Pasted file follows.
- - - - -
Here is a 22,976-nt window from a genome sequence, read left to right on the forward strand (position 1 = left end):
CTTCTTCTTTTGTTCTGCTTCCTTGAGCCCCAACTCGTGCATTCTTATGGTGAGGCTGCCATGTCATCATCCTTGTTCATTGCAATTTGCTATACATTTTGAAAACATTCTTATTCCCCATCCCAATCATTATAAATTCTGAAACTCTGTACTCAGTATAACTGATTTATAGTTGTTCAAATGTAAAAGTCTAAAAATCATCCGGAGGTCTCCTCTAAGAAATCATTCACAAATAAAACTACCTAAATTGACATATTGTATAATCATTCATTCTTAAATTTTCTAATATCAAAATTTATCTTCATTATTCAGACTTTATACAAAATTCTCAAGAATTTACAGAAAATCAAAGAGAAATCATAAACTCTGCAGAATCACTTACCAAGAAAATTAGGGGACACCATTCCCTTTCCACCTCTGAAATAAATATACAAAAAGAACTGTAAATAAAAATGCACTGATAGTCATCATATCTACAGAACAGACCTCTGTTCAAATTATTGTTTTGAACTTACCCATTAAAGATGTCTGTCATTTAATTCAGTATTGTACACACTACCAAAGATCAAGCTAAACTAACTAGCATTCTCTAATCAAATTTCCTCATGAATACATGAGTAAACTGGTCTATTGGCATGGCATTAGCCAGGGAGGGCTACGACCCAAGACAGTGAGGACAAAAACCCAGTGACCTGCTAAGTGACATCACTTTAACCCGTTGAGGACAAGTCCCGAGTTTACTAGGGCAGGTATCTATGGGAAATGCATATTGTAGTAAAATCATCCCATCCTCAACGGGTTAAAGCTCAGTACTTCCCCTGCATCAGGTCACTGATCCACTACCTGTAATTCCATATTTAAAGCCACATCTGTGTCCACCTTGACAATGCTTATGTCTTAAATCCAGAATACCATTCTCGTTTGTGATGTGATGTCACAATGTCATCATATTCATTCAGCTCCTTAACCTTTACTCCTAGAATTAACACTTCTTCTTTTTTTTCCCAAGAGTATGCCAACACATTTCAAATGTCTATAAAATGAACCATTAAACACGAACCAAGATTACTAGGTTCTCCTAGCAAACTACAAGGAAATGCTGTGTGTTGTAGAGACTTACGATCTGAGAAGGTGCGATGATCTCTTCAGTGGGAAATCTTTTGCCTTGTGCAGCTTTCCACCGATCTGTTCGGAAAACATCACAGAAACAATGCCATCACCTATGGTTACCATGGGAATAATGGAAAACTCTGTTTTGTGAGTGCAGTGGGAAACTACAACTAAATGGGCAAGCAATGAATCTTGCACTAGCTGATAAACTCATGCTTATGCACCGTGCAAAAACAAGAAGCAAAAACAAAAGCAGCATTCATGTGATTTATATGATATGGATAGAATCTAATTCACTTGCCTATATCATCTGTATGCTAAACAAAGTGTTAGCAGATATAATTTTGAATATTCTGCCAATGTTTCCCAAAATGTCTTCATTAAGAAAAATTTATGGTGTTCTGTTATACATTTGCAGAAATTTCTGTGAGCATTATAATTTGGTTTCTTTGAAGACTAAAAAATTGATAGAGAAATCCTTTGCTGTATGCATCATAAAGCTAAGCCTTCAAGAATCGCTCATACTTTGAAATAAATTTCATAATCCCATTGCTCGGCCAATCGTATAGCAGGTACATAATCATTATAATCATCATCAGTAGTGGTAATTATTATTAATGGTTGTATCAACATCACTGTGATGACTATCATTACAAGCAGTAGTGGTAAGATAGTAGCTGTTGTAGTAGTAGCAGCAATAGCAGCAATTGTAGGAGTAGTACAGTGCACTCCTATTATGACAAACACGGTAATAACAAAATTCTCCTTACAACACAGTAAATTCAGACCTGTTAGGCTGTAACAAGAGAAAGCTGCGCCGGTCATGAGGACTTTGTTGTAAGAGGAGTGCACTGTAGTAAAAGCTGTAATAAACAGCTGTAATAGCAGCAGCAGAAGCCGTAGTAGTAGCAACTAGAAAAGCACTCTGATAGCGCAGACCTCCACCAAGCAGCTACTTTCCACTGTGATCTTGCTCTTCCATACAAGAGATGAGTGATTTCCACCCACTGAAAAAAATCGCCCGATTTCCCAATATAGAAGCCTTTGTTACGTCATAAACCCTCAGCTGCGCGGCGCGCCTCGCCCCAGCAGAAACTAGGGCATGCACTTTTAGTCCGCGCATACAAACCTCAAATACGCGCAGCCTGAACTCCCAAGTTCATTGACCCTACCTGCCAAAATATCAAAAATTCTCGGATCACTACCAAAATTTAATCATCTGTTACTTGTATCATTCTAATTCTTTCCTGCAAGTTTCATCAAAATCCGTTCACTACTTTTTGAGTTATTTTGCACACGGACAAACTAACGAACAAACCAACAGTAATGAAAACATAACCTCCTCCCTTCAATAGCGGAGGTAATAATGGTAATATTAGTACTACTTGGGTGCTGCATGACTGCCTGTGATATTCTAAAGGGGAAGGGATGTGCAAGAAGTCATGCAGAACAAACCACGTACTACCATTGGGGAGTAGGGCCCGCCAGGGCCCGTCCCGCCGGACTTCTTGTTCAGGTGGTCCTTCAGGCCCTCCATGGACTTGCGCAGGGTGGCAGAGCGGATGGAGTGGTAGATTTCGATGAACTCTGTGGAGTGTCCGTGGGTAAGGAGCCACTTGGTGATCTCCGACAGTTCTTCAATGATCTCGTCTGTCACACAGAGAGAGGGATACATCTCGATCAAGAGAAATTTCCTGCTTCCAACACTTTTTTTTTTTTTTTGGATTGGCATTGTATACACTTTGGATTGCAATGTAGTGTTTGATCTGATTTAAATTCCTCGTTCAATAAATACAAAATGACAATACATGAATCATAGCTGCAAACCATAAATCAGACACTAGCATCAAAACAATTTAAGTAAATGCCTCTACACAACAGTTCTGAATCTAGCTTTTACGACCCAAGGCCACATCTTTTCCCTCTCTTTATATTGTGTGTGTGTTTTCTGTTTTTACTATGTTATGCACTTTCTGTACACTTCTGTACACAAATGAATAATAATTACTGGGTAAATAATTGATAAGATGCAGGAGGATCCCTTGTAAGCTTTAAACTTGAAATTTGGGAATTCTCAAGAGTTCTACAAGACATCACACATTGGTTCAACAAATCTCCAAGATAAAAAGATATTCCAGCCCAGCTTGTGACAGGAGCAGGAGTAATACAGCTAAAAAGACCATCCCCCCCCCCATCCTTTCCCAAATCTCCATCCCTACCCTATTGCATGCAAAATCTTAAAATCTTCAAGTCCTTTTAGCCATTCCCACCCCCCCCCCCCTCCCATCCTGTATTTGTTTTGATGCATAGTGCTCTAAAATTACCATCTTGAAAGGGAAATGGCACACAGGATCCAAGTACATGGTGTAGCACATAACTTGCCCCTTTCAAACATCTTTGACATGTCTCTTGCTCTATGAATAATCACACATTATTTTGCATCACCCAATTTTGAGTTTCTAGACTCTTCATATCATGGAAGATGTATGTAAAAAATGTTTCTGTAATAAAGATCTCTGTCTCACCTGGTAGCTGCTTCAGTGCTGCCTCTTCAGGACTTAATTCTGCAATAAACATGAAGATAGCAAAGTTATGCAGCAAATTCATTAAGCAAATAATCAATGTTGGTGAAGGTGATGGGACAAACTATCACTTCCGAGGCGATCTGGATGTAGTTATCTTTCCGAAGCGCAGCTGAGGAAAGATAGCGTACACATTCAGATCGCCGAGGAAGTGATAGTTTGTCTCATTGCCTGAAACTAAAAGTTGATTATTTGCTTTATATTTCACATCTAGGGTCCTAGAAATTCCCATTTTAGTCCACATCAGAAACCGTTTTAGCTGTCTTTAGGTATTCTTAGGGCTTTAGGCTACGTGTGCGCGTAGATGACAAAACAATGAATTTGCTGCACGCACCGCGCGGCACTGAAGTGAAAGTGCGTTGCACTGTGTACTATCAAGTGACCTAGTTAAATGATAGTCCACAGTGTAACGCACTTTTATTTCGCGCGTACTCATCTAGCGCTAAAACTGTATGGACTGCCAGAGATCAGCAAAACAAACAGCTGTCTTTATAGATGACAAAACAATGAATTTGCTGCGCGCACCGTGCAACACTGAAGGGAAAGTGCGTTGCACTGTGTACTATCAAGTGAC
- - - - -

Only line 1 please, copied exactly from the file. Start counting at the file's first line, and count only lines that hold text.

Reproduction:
Here is a 22,976-nt window from a genome sequence, read left to right on the forward strand (position 1 = left end):